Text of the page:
We’re lucky. I mean, we have a strong principal who’s very community minded. This year at our professional development session, she used the analogy of the Apollo 13 mission: This idea of having one thing in mind that kind of blows up, so they have to rethink how they’re going to achieve their goals and make it out safely. Our administration has supported us by acknowledging that this is really difficult. They acknowledge that this is stressful, and teachers are the biggest resources they have. Their job is to support us, and they’re definitely trying to do that. There are just a lot of emotions right now. Summer was nice because we had a couple of months to sort of decompress from last year. I think that this has been even harder right now for people emotionally. Now we know the skills, so that part isn’t as stressful. However, it’s this emotional reaction that teachers are having, myself included. We thought things were going to be normal, and now we’re watching the numbers rise, and there’s this pit in our stomach. It’s going to be hard, but we have to choose how we are going to look at this year. The main thing is that they’re with us. We’re all one team, and it does not feel at all like the teachers are out here on our own. We’re trying to support each other.
You mentioned having some type of professional development before the year began. Can you describe what that looked like?
Yes. So, we have preparation time that’s just spent in our classroom, and then we have some time with our school community. We had three days of different professional development this year. There’s usually a theme to how we’re going to approach the year, and we’ll also talk about data. At the end of last year, our school administered a survey to all students, parents, and teachers to collect feedback. At this meeting, our principal went through that positive and negative feedback. Teachers said they did not feel supported last year. They felt like they were just kind of floating on their own, trying to make things work. The students said they did not get one-on-one help, which I think is pretty accurate. Students also reported that there were too many platforms and too many different things that teachers were using to try and make virtual learning work. Every single one of these platforms requires students to go to a different site, have some sort of login, figure out how to operate it, and they felt really overwhelmed by that. The teachers echoed this as well. So, the district is going to attempt to streamline everything this year. We looked at data, and we went through the norms of the school. We also had district-level professional development, which was geared towards curriculum and testing. Half of those sessions were through Zoom, and half were at a location in a cafeteria.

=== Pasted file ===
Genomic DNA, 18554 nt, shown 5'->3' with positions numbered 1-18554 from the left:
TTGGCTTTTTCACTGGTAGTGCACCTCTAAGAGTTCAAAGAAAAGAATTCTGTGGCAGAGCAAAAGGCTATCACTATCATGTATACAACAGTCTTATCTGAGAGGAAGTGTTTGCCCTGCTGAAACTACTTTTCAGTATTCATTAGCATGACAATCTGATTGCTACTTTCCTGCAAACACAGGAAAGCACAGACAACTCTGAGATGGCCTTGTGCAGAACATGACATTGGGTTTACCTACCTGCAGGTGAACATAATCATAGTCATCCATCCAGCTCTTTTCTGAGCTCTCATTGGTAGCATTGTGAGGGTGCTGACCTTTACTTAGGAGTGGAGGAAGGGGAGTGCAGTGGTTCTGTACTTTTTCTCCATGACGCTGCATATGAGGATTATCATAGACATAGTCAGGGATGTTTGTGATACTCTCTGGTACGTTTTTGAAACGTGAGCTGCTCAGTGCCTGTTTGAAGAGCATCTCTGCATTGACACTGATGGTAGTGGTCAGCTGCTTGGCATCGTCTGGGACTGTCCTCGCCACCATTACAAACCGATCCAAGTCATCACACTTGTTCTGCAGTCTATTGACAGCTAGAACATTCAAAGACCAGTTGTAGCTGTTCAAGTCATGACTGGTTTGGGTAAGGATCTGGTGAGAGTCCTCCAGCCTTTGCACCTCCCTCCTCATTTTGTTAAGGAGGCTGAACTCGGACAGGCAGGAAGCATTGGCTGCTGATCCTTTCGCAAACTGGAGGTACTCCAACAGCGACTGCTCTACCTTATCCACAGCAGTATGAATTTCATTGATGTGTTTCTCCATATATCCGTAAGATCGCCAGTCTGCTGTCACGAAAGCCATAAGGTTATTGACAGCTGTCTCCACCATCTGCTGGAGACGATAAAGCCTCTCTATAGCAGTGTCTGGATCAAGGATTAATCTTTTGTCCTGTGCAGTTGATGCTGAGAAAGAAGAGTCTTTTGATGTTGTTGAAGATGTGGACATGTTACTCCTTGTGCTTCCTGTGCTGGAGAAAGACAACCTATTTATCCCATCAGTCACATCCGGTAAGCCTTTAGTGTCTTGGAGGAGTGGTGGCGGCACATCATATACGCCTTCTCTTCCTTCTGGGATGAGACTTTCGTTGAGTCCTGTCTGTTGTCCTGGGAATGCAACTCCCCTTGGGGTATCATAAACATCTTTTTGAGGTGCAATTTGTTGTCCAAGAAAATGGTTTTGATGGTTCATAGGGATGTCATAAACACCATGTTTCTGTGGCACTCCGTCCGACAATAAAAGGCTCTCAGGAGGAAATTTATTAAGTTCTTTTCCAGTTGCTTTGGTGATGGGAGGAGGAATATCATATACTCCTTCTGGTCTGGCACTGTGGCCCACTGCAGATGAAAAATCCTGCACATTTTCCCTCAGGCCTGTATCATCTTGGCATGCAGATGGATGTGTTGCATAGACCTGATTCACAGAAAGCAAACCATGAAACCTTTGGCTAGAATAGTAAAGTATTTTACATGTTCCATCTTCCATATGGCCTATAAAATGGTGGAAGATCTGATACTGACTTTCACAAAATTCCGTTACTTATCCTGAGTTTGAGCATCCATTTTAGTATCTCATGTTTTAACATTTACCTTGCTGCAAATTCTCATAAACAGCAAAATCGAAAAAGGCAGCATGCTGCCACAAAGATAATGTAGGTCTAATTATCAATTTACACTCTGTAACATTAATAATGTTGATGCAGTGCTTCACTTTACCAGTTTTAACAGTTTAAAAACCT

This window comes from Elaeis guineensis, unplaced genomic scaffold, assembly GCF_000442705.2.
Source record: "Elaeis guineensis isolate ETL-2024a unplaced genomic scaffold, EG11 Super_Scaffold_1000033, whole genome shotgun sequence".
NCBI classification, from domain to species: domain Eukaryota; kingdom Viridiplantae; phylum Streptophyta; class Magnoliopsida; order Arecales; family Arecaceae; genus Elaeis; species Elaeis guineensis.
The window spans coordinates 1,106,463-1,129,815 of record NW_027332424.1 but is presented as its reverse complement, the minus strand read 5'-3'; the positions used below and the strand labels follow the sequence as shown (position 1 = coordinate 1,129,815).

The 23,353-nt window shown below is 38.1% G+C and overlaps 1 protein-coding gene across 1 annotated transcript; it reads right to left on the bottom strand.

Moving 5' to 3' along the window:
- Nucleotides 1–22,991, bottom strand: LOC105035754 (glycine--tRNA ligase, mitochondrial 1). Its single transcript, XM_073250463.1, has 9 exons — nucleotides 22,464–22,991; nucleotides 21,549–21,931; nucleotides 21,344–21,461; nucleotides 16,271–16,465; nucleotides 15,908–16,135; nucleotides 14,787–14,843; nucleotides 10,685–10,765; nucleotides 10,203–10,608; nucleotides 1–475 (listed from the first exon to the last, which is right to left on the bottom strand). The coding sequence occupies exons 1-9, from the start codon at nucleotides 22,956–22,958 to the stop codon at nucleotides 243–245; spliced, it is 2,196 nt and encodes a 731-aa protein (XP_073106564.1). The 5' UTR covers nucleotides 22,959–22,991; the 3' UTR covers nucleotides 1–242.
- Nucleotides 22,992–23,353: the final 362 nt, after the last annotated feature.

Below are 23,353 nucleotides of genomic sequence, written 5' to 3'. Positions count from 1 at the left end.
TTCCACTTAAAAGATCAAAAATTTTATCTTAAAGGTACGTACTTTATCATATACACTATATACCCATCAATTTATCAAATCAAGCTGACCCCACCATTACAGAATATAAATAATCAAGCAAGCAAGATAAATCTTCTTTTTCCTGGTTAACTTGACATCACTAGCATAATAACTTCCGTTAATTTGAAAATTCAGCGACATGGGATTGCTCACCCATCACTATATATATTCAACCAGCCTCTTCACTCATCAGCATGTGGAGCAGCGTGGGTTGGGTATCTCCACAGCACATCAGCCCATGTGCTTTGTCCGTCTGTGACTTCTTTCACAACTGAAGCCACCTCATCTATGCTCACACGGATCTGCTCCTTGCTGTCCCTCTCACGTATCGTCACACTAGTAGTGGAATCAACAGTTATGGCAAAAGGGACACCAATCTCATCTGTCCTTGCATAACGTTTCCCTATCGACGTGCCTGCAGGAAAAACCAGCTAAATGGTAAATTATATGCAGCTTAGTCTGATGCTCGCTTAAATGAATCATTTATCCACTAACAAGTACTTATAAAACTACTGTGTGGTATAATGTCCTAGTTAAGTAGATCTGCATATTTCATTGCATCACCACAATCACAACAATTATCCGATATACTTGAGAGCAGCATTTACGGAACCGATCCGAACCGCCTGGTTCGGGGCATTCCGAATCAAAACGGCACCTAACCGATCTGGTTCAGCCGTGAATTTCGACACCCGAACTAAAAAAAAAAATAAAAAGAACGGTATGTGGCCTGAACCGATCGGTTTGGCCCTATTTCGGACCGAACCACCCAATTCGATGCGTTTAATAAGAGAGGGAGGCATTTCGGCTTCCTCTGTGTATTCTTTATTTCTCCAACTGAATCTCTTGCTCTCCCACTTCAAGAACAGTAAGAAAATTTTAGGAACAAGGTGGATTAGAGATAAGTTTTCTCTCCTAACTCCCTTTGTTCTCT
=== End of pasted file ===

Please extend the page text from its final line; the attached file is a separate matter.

Excellent. Okay, we’re switching it up. Tell me about any moments of joy that you experienced through all of this.
There was a lot of joy! There were definitely days where something worked well, and I was like, “Gosh, that was amazing.” A couple of those were simple things that I tried that were super successful. For example, I found that we could all work on a Google Doc together and get and give direct feedback. It just felt super interactive after a few weeks of not feeling that connection virtually. The first time I ever did that, they really liked it, and it helped them become better writers. Another example is when we first conducted Socratic Seminars over Zoom. It felt like being a first-year teacher trying something big for the first time. I was able to give them complete control of the discussion virtually through Zoom. Everyone had their cameras on, and they loved it.
One last question for you, Sarah. Have there been any external resources, like a blog that you read or a website that has material to help teachers, that you would like to share with others?
To be honest, the best thing has been following all these amazing teachers on Instagram. I don’t even know how I initially learned about them–maybe through a website or a blog or something. They share free resources, and they’re really good at designing material. There’s this one particular group called Keeping the Wonder, and everything they post is about bringing magic into classrooms. It was comforting to follow them through the pandemic because they were going through the same thing I was going through. I got a lot of ideas and resources from them… My colleagues really supported me as well. I’m not very tech-savvy, but two of my co-workers are good at it! They helped me the whole year, especially in the beginning when I was trying to figure out so many different things. I’m grateful for them.
Thanks so much, Sarah. We are excited to continue to support Mississippi over the next few years.
Photo of Sarah Ballard (2021)